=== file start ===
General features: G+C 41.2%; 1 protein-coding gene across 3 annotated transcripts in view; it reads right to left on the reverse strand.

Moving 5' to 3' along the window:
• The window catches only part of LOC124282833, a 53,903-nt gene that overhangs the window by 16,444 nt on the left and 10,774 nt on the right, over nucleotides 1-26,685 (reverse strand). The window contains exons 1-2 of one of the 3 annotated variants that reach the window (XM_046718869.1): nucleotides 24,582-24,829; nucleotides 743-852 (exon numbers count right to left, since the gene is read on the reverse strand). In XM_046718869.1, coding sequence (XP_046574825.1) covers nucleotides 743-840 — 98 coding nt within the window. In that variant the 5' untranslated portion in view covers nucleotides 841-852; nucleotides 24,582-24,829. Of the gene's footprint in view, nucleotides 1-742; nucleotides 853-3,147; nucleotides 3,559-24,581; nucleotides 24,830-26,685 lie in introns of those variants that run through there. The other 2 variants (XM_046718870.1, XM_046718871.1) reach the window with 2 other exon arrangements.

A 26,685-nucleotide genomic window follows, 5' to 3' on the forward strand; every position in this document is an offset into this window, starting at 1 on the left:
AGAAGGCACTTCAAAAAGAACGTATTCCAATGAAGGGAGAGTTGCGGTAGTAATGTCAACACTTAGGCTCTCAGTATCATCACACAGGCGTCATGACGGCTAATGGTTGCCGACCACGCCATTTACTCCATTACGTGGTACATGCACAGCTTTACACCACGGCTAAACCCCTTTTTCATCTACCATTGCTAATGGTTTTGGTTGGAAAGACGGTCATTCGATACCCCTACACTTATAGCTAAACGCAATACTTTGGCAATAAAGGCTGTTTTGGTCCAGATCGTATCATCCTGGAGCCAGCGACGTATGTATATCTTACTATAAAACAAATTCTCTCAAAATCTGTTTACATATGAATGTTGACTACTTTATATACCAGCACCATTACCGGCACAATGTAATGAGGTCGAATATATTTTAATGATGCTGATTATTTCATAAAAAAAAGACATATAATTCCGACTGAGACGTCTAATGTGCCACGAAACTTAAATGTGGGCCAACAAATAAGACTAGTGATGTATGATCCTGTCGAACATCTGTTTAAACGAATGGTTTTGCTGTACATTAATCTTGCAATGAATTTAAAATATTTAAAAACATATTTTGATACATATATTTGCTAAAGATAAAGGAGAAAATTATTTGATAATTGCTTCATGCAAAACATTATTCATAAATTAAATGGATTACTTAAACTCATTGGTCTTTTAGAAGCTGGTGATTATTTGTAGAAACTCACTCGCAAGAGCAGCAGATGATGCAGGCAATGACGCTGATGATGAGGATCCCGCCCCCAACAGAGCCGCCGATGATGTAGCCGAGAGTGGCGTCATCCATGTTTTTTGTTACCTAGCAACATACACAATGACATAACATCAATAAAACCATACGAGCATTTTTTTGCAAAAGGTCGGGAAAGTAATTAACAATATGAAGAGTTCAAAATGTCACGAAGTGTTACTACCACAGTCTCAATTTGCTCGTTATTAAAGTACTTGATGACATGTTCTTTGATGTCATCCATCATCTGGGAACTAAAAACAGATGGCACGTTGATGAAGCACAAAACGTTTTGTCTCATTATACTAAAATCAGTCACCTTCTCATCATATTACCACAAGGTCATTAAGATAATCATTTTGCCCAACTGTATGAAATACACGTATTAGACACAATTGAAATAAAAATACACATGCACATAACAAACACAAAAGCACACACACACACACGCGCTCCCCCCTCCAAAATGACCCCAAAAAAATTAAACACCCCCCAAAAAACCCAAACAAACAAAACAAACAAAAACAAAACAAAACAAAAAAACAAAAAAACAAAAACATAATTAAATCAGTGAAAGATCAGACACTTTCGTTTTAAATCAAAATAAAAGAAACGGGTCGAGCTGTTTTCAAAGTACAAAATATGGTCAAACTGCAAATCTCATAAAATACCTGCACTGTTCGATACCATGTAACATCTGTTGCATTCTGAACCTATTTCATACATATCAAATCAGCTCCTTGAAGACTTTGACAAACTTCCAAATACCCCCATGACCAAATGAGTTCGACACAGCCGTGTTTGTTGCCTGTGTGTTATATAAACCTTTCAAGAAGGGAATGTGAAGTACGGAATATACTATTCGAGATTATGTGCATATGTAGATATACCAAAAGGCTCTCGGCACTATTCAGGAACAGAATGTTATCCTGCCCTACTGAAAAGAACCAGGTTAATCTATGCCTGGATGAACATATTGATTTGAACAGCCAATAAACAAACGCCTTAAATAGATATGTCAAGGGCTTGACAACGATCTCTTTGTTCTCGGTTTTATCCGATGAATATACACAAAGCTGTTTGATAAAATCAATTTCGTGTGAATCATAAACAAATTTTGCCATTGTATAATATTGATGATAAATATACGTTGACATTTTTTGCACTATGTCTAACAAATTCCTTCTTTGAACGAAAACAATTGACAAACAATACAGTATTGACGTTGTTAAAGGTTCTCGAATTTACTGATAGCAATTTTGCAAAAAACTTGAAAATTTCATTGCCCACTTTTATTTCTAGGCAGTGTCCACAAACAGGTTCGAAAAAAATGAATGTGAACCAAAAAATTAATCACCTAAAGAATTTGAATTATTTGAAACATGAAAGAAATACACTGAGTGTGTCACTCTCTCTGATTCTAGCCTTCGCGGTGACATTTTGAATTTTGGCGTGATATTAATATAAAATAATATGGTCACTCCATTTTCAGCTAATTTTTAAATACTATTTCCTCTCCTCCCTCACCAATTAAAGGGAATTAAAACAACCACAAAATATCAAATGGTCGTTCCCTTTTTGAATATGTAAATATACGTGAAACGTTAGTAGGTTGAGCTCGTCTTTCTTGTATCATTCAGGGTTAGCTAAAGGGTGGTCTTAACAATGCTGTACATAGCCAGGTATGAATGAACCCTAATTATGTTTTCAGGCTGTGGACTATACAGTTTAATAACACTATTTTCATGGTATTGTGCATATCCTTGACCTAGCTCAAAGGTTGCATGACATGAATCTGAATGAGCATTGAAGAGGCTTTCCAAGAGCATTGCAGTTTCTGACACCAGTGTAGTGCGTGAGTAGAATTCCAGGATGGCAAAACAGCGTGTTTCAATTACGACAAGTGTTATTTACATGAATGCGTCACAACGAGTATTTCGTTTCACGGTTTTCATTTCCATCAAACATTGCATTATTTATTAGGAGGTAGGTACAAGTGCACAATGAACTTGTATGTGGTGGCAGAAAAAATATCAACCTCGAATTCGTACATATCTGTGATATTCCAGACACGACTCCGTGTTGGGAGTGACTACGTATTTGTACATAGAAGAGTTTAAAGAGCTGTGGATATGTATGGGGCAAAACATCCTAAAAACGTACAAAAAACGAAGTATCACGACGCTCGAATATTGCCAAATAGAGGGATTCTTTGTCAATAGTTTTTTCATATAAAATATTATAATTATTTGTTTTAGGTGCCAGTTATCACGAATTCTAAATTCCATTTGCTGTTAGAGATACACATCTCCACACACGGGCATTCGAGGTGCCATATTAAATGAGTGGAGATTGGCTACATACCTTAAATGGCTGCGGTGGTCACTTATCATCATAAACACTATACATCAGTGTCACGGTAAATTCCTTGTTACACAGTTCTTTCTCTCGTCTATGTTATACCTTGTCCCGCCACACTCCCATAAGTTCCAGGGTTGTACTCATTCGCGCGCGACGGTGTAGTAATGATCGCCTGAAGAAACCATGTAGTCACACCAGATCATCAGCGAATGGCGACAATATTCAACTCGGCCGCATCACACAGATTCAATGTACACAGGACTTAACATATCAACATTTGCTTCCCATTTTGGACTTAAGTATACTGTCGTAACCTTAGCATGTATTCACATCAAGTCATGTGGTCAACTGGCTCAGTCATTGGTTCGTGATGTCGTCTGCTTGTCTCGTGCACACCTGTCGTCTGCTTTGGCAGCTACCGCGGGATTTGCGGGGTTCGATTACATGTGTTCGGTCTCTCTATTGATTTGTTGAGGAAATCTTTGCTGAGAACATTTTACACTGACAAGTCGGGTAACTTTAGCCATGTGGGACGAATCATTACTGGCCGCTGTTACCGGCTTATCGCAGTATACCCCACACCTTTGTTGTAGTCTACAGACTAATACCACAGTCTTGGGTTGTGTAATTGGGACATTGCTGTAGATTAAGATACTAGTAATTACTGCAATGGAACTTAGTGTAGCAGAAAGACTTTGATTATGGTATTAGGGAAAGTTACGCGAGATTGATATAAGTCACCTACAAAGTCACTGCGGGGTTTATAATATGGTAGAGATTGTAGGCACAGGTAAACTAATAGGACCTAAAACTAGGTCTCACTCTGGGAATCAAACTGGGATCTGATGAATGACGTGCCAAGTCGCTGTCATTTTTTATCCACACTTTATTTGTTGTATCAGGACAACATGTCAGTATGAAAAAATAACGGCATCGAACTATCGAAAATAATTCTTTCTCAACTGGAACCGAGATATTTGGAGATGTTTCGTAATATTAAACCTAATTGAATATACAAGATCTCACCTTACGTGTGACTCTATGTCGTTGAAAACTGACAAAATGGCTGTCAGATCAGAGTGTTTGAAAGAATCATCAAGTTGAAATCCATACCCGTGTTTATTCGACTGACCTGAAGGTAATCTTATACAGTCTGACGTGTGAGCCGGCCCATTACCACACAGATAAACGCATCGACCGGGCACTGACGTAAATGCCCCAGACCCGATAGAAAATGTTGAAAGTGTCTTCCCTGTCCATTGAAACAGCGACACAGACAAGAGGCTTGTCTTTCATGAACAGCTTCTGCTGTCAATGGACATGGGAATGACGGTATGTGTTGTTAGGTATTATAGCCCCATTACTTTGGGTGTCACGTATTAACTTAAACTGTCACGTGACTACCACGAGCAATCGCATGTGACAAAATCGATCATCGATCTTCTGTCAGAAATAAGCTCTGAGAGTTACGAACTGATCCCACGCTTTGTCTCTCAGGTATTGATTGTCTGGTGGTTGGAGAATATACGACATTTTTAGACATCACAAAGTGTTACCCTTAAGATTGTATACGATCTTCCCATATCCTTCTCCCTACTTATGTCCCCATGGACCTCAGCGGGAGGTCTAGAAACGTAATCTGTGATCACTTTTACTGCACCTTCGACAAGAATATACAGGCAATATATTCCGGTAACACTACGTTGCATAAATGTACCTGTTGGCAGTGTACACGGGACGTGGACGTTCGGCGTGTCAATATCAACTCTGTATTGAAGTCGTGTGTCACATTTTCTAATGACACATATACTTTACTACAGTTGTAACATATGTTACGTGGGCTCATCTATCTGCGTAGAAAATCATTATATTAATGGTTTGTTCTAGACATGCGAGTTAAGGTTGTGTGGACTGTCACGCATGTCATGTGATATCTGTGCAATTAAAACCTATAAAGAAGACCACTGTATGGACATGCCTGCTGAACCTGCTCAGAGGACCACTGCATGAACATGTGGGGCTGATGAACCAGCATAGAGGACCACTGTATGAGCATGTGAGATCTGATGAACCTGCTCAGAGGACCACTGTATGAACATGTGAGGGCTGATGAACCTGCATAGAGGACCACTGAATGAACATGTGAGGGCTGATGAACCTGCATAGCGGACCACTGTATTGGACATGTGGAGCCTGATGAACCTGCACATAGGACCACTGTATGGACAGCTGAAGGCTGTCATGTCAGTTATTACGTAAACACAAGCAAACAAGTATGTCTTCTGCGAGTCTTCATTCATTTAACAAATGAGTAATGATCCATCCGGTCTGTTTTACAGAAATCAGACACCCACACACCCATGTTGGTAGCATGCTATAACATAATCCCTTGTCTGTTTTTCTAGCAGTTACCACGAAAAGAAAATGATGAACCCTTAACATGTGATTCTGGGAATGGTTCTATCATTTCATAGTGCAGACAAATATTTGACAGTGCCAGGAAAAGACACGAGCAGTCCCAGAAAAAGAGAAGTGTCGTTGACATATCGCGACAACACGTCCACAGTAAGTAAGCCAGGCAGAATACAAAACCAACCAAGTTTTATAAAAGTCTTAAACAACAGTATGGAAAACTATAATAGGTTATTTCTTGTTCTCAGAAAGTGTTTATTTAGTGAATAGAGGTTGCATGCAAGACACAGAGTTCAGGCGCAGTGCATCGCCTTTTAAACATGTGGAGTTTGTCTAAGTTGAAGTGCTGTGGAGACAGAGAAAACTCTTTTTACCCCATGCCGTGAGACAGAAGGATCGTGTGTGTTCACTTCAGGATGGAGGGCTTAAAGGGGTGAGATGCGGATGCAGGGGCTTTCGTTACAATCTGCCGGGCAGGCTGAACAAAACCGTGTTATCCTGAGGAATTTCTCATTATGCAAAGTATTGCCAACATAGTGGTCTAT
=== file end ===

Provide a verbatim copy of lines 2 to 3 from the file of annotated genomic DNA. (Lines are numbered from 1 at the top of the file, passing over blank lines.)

Moving 5' to 3' along the window:
• The window catches only part of LOC124282833, a 53,903-nt gene that overhangs the window by 16,444 nt on the left and 10,774 nt on the right, over nucleotides 1-26,685 (reverse strand). The window contains exons 1-2 of one of the 3 annotated variants that reach the window (XM_046718869.1): nucleotides 24,582-24,829; nucleotides 743-852 (exon numbers count right to left, since the gene is read on the reverse strand). In XM_046718869.1, coding sequence (XP_046574825.1) covers nucleotides 743-840 — 98 coding nt within the window. In that variant the 5' untranslated portion in view covers nucleotides 841-852; nucleotides 24,582-24,829. Of the gene's footprint in view, nucleotides 1-742; nucleotides 853-3,147; nucleotides 3,559-24,581; nucleotides 24,830-26,685 lie in introns of those variants that run through there. The other 2 variants (XM_046718870.1, XM_046718871.1) reach the window with 2 other exon arrangements.